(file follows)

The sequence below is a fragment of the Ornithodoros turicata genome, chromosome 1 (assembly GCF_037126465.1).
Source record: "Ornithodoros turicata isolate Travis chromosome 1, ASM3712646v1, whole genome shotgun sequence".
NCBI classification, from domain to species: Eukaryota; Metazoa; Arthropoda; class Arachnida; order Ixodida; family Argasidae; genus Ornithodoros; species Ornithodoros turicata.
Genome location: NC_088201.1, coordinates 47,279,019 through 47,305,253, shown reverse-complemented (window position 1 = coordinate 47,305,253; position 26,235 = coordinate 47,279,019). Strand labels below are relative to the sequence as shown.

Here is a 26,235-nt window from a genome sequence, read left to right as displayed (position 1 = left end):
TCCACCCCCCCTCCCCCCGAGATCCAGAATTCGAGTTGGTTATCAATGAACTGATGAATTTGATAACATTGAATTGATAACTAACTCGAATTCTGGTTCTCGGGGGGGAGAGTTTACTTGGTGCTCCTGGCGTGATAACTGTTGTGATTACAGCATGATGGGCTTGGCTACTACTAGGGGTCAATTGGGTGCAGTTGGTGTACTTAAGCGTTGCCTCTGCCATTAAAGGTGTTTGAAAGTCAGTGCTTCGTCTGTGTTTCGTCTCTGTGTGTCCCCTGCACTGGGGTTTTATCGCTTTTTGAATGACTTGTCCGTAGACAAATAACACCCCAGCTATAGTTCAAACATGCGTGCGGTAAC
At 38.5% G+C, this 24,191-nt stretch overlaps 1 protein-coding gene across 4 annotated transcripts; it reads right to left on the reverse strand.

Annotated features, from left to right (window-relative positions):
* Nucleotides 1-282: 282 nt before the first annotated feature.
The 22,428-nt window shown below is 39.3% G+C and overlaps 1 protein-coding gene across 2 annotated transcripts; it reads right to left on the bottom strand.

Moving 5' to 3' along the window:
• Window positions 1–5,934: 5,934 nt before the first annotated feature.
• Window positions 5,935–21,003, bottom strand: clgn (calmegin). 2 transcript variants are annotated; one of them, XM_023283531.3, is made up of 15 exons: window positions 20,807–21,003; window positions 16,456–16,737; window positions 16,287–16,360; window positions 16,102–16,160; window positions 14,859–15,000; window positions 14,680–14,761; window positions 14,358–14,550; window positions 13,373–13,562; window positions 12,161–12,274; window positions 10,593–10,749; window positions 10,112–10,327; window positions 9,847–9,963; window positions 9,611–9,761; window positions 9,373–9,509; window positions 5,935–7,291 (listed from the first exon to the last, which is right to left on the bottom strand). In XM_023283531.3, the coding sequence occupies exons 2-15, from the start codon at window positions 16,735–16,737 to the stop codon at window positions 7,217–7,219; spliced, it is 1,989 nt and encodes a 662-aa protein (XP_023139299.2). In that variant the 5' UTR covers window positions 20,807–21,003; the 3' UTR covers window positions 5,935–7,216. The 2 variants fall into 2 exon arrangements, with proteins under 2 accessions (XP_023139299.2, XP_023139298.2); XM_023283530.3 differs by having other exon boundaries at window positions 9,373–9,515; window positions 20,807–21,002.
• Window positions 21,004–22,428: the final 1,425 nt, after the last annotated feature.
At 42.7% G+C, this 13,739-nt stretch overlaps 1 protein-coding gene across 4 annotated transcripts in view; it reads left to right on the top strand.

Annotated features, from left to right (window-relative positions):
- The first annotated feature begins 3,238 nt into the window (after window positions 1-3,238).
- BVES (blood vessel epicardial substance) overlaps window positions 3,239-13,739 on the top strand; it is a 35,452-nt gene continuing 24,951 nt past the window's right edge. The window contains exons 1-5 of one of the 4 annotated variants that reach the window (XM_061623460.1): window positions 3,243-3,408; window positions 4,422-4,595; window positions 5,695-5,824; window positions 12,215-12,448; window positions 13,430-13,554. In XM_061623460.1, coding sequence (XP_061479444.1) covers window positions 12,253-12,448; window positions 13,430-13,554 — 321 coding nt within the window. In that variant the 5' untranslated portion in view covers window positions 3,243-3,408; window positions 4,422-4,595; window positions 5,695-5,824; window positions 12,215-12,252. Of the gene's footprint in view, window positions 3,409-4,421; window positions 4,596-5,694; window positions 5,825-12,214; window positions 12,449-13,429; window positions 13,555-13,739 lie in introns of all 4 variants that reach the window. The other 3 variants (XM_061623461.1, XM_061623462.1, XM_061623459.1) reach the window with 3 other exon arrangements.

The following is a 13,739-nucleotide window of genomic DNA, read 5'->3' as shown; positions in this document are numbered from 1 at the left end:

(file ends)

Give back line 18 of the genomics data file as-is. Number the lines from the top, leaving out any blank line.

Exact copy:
- BVES (blood vessel epicardial substance) overlaps window positions 3,239-13,739 on the top strand; it is a 35,452-nt gene continuing 24,951 nt past the window's right edge. The window contains exons 1-5 of one of the 4 annotated variants that reach the window (XM_061623460.1): window positions 3,243-3,408; window positions 4,422-4,595; window positions 5,695-5,824; window positions 12,215-12,448; window positions 13,430-13,554. In XM_061623460.1, coding sequence (XP_061479444.1) covers window positions 12,253-12,448; window positions 13,430-13,554 — 321 coding nt within the window. In that variant the 5' untranslated portion in view covers window positions 3,243-3,408; window positions 4,422-4,595; window positions 5,695-5,824; window positions 12,215-12,252. Of the gene's footprint in view, window positions 3,409-4,421; window positions 4,596-5,694; window positions 5,825-12,214; window positions 12,449-13,429; window positions 13,555-13,739 lie in introns of all 4 variants that reach the window. The other 3 variants (XM_061623461.1, XM_061623462.1, XM_061623459.1) reach the window with 3 other exon arrangements.